Why South Korea's Ousted President Faces Arrest: QuickTake Q&ABy and
It’s getting worse for the deposed South Korean President Park Geun-hye. Barely three weeks after the nation’s Constitutional Court upheld a parliamentary motion to impeach her, prosecutors gained permission to arrest Park over allegations that she abused her powers and colluded with her longtime friend and former aides to get bribes from top businesses.
1. Why the arrest?
Government attorneys cited the gravity of Park’s alleged crimes and said it was reasonable and lawful to detain her because there’s a risk that she would destroy evidence, since she continues to deny wrongdoing. In South Korea, prosecutors must make their case for an arrest warrant to a court; Seoul Central District Court granted the warrant after a March 30 hearing.
2. What happens next?
Prosecutors will have as long as 19 days to consider whether to indict Park. They had questioned the 65-year-old for 14 hours on March 21 after she lost her presidential immunity. Several associates of Park are already on trial for their role in the scandal that brought down the nation’s first female president. Park, who was waiting for the court decision at the prosecutors’ office, was taken to the Seoul Detention Center where Samsung’s Jay Y. Lee and Park’s long-time friend Choi Soon-sil are being held.
3. What are the allegations?
Park abused her presidential position and received bribes from companies, according to prosecutors. They allege that she infringed on the freedom of corporate management and leaked classified information. Prosecutors argue that she pressured top business executives to donate tens of millions of dollars to foundations run by Choi in return for government favors. They also allege that she colluded with Choi to seek bribes from Samsung Group’s heir apparent Lee in return for business favors. Choi and Lee are in detention as their trials proceed, and both deny wrongdoing.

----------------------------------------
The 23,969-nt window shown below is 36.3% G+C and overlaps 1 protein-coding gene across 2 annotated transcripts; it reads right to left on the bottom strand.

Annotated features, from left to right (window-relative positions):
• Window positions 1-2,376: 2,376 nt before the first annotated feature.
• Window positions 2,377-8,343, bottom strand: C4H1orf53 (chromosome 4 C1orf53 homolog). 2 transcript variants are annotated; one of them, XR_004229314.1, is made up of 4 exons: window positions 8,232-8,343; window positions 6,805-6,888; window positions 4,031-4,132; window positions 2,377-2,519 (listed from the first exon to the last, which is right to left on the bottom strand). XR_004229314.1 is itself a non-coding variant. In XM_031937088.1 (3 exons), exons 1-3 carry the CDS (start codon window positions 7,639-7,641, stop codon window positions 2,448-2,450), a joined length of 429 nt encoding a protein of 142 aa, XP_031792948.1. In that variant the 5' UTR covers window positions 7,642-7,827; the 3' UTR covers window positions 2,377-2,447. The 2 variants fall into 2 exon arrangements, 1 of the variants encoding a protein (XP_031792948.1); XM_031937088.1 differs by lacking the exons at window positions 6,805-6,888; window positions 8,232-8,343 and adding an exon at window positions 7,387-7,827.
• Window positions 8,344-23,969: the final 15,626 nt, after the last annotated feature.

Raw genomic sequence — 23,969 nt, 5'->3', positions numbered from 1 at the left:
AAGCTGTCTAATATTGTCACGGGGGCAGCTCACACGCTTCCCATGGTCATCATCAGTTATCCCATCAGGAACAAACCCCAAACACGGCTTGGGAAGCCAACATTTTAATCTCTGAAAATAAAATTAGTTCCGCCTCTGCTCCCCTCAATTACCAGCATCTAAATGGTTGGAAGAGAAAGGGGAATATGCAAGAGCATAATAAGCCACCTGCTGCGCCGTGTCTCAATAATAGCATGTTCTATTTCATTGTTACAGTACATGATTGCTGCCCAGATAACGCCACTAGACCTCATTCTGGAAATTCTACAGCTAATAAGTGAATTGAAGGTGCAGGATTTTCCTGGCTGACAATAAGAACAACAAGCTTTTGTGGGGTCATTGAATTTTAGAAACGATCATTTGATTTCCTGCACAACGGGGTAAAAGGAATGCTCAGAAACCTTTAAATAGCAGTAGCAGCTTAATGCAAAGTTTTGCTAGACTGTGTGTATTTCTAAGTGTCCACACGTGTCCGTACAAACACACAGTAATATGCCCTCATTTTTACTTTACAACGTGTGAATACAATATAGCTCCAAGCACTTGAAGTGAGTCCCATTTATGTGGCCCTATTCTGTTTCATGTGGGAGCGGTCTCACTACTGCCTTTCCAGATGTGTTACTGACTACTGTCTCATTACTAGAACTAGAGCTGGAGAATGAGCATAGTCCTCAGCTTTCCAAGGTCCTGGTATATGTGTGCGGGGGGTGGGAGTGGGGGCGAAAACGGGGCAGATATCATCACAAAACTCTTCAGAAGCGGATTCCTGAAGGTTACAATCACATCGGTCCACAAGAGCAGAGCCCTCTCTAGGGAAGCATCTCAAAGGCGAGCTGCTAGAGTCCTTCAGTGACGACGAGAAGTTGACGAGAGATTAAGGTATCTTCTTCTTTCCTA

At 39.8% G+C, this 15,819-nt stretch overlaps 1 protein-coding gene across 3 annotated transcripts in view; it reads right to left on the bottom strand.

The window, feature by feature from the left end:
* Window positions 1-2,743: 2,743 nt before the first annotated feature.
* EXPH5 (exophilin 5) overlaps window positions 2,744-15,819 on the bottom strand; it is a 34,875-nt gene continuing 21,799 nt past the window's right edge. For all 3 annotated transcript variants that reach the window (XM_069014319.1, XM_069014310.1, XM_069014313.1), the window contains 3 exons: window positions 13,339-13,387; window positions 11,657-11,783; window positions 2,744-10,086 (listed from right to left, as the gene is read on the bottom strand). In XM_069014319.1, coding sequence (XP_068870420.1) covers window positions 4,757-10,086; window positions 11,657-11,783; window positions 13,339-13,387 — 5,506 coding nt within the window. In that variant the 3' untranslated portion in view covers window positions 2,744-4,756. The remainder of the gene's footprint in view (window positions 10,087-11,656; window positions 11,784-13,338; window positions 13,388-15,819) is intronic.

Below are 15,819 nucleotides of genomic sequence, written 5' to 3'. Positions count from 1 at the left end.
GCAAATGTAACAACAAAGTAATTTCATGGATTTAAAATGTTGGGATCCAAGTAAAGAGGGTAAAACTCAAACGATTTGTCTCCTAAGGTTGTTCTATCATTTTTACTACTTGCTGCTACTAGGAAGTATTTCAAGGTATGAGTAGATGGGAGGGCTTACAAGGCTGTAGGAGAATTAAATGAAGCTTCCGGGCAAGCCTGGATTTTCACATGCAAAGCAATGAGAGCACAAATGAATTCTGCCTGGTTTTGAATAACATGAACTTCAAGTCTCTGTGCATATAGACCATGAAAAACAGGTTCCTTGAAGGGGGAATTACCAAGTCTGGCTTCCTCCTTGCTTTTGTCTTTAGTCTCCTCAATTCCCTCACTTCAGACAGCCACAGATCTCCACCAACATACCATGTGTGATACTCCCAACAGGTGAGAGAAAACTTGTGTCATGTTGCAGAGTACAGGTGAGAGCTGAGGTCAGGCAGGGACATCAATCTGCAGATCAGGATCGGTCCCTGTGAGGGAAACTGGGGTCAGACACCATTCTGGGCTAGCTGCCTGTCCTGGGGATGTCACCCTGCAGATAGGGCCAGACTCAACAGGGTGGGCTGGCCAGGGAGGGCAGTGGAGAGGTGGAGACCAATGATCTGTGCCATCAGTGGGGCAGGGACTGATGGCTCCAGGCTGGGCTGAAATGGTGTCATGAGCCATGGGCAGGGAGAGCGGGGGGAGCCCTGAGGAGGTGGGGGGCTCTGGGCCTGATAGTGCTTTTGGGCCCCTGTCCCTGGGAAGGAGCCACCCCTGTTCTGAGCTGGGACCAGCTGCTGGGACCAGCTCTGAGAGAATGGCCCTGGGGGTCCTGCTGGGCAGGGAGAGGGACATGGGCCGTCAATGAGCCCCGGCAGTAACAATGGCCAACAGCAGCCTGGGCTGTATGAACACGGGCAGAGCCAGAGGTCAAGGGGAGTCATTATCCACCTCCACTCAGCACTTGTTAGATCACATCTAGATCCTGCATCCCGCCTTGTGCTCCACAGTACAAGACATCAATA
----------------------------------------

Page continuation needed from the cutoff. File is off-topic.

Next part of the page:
4. What does Park say?
She denies allegations that she sought to take bribes through Choi or violated the constitution by relying on a private citizen for presidential affairs.
5. How did it come to this?
As the influence-peddling scandal unfolded, millions of people took to the streets to call for Park’s resignation and arrest. Park was suspended in December and Prime Minister Hwang Kyo-ahn has since served as interim leader. In upholding parliament’s decision to impeach her, the constitutional court said March 10 that Park abused her presidential powers for the personal gain of Choi.
6. Who is Choi?
Choi is the daughter of a man who ran a little-known religious sect and founded an anti-communist group that Park helped run. The two women formed a friendship when Park became acting first lady for her father, Park Chung-hee, after her mother died during a botched assassination attempt on the dictator in 1974. Park has long been hounded by allegations that she allowed the Chois to take advantage of her high profile to extract money from businesses -- claims she denied.
7. When will Koreans get to vote?
An election for the next president is scheduled for May 9. Left-leaning candidates including Moon Jae-in -- Park’s main opponent when she won office in 2012 -- are leading in polls.
The Reference Shelf
- A QuickTake explainer on the problems with South Korea’s family-run conglomerates.
- QuickTake Q&As on the Samsung allegations and China’s anger with South Korea.
- An explainer on how the ties between Park and the Choi family began.
- A list of 10 South Korean figures considered potential presidential runners next year.
- A Time magazine story on Park’s life.
- Park’s profile on the presidential website.